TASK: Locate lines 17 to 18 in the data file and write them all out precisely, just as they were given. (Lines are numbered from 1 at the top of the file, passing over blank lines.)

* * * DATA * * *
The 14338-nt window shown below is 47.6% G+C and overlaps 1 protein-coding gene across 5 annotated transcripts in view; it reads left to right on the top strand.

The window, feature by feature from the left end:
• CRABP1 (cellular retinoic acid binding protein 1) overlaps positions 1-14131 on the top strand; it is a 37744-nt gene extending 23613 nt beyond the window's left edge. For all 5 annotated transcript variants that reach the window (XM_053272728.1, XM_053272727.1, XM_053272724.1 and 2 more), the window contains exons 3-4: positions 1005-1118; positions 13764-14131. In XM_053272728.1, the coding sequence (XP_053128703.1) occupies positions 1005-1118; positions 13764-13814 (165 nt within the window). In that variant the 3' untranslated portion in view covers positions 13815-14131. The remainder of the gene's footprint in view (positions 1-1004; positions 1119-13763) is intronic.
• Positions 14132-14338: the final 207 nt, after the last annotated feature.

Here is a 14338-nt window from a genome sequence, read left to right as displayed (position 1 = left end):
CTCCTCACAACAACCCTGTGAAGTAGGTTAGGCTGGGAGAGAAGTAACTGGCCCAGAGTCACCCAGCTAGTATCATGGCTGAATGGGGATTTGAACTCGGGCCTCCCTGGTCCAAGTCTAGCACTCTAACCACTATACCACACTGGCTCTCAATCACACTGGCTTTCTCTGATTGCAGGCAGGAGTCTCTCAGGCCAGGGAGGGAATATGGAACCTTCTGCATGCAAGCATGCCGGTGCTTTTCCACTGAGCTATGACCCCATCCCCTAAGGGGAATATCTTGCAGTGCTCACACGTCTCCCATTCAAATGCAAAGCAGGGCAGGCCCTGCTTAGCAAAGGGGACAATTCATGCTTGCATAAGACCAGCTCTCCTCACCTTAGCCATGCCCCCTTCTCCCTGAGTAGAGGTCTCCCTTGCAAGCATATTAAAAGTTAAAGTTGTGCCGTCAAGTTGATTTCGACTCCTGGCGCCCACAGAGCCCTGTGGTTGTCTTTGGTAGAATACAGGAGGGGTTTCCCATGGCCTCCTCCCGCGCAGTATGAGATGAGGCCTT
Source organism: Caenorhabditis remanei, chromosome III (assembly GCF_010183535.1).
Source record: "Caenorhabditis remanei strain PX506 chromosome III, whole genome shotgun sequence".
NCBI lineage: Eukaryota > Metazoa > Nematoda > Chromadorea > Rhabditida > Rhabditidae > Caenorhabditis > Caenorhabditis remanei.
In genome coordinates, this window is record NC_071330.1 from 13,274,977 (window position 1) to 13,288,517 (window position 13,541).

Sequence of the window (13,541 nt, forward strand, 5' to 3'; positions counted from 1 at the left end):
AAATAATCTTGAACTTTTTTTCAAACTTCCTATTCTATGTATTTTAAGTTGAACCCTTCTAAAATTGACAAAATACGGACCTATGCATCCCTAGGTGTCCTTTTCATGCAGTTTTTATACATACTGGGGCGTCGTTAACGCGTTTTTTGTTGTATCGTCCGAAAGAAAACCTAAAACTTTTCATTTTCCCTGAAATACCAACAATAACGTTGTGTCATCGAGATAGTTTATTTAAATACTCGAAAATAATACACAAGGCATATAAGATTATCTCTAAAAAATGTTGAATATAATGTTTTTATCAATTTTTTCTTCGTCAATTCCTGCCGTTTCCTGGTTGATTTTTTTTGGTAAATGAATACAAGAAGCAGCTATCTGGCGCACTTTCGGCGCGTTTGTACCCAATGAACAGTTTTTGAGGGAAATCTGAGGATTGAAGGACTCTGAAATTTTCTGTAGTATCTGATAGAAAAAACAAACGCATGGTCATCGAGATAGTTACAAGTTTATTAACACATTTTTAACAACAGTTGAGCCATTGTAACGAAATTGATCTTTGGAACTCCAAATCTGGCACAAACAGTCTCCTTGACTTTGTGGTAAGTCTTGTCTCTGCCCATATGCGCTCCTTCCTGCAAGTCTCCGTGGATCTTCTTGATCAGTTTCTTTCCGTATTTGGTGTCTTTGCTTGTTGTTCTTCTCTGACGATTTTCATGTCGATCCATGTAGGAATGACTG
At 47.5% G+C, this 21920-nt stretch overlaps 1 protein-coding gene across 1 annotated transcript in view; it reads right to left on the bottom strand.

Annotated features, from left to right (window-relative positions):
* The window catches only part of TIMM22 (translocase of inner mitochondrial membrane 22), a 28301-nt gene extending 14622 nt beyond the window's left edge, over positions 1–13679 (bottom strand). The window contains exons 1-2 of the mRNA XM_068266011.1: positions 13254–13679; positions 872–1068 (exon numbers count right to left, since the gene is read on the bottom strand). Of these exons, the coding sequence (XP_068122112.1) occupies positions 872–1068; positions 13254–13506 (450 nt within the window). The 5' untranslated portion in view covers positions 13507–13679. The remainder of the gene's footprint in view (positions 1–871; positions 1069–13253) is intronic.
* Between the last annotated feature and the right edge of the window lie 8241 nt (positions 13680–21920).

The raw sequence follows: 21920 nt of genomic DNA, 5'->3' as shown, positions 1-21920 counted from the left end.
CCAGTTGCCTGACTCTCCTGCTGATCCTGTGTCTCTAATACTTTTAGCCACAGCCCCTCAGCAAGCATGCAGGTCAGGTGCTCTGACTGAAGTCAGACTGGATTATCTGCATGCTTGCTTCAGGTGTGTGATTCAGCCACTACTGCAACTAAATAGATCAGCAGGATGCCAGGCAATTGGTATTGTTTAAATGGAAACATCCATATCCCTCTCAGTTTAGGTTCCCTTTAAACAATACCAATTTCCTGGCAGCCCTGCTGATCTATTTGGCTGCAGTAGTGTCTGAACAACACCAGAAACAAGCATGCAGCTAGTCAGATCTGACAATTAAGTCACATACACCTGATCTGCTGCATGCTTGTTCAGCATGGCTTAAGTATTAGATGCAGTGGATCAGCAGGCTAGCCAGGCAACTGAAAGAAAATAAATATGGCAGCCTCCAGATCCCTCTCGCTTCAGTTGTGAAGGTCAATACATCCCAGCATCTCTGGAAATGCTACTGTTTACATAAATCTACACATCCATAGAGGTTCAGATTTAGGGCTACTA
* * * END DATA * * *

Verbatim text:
The raw sequence follows: 21920 nt of genomic DNA, 5'->3' as shown, positions 1-21920 counted from the left end.
CCAGTTGCCTGACTCTCCTGCTGATCCTGTGTCTCTAATACTTTTAGCCACAGCCCCTCAGCAAGCATGCAGGTCAGGTGCTCTGACTGAAGTCAGACTGGATTATCTGCATGCTTGCTTCAGGTGTGTGATTCAGCCACTACTGCAACTAAATAGATCAGCAGGATGCCAGGCAATTGGTATTGTTTAAATGGAAACATCCATATCCCTCTCAGTTTAGGTTCCCTTTAAACAATACCAATTTCCTGGCAGCCCTGCTGATCTATTTGGCTGCAGTAGTGTCTGAACAACACCAGAAACAAGCATGCAGCTAGTCAGATCTGACAATTAAGTCACATACACCTGATCTGCTGCATGCTTGTTCAGCATGGCTTAAGTATTAGATGCAGTGGATCAGCAGGCTAGCCAGGCAACTGAAAGAAAATAAATATGGCAGCCTCCAGATCCCTCTCGCTTCAGTTGTGAAGGTCAATACATCCCAGCATCTCTGGAAATGCTACTGTTTACATAAATCTACACATCCATAGAGGTTCAGATTTAGGGCTACTA